Defensive Medicine: Do You Practice in Fear of Lawsuit?

As nurse practitioners, we certainly practice at risk of being sued.  Between personal injury attorneys advertising on TV and the undeniable truths that everyone makes mistakes and some patients will simply never be satisfied with their care, the risk of lawsuit is real.  How does this risk affect nurse practitioners in their practice?

What is Defensive Medicine?

Defensive medicine is the practice of diagnostic or therapeutic measures conducted primarily to protect yourself from medical liability rather than ensure the health of the patient.  For example, in diagnosing a patient with right lower quadrant abdominal pain, you perform urinalysis and find a rip-roaring urinary tract infection.  Great, medical mystery solved, right?  Nope.  Although you suspect this is the cause of the patient’s pain, right lower abdominal pain can signal appendicitis so you add on a CT scan of the abdomen and pelvis…just in case.

Defensive medicine takes two forms, assurance and avoidance.  Assurance behaviors work similarly to the situation described above.  They include ordering additional testing or procedures in order to reduce risk of adverse outcome.  Assurance behaviors serve to deter medical malpractice lawsuit or provide documentation of meeting a certain standard of care in case of future legal action.  Avoidance is simply the refusal to participate in high risk care situations.  For example, some providers refuse to treat obese patients.

How Much Does Defensive Medicine Cost Our Country?

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All of this unnecessary testing stemming from our lawsuit-happy culture costs our county dearly.  First, there are the legal fees.  The average cost of defending a medical malpractice claim is $27,000.  The majority of these cases are dropped, withdrawn or dismissed rendering these expenditures a waste.  Overall, defending medical malpractice claims costs Americans $5 billion each year.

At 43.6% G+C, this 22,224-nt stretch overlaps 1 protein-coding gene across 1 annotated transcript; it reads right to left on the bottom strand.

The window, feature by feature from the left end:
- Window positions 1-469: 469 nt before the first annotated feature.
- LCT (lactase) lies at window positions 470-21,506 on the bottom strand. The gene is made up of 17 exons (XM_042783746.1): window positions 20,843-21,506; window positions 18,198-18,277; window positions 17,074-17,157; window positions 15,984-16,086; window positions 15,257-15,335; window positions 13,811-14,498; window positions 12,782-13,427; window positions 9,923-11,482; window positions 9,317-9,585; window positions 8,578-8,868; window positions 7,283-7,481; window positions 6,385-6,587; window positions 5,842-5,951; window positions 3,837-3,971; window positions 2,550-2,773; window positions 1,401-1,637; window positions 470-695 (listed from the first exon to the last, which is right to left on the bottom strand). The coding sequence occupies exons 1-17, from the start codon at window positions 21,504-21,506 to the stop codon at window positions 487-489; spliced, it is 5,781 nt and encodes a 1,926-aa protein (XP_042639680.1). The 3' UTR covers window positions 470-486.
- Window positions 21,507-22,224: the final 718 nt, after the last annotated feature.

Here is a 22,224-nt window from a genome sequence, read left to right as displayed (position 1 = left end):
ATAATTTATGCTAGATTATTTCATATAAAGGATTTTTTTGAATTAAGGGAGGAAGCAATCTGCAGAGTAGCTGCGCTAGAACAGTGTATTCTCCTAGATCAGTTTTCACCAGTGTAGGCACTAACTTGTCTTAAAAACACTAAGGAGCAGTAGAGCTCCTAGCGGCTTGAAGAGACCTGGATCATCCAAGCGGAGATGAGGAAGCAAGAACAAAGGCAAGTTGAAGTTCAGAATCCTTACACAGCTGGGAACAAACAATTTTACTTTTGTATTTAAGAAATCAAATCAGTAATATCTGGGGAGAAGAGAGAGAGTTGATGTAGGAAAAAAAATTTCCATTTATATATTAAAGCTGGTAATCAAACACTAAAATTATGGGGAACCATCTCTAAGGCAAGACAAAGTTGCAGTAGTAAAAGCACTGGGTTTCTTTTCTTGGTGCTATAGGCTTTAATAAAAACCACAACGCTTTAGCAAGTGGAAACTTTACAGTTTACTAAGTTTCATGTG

Second, there is the cost of additional CT scans, MRI’s, labs and potentially unnecessary procedures.  The costs of all these unnecessary tests to mitigate legal risk is astonishing.  Experts estimate that one in four healthcare dollars spent in our country can be attributed to the practice of defensive medicine totaling an astonishing $480 billion annually.

Non-Monetary Drawbacks of Defense

Economists and legislators understandably focus on the bottom-line, cost, in evaluating the problem of defensive medicine.  But, this practice has other intangible costs.  If patients receive multiple medical tests every time they visit a medical provider, they internalize this as a standard of care.  They begin to ask for more, specialized tests and as providers we often comply.

Ordering unnecessary diagnostic tests and procedures also places our patients in danger.  Do we risk them radiation exposure and ultimately the threat of cancer to deter a medical malpractice filing?  Not to mention the risk of complication or medical error increases with each additional test and procedure preformed.

Why Do We Order so Many Tests?

The risk of getting sued is real.  No provider wants a malpractice claim filed against them.  These claims cost time, money and serious emotional stress.  61% of physicians over the age of 55 have been sued.  90% of surgeons over the age of 55 have had a malpractice claim filed against them.  51% of OB/ GYN’s under the age of 40 have faced a medical lawsuit.  No wonder we alter our behaviors to address this reality.

As a nurse practitioner, you likely integrate defensive medical tactics into your practice.  I do.  With the threat of a malpractice claim being so real, it seems foolish not to proactively prevent a lawsuit.  However, the costs of practicing defensively are contributing to the ruin of the healthcare system and harming our patients.  It’s time to change our ways.

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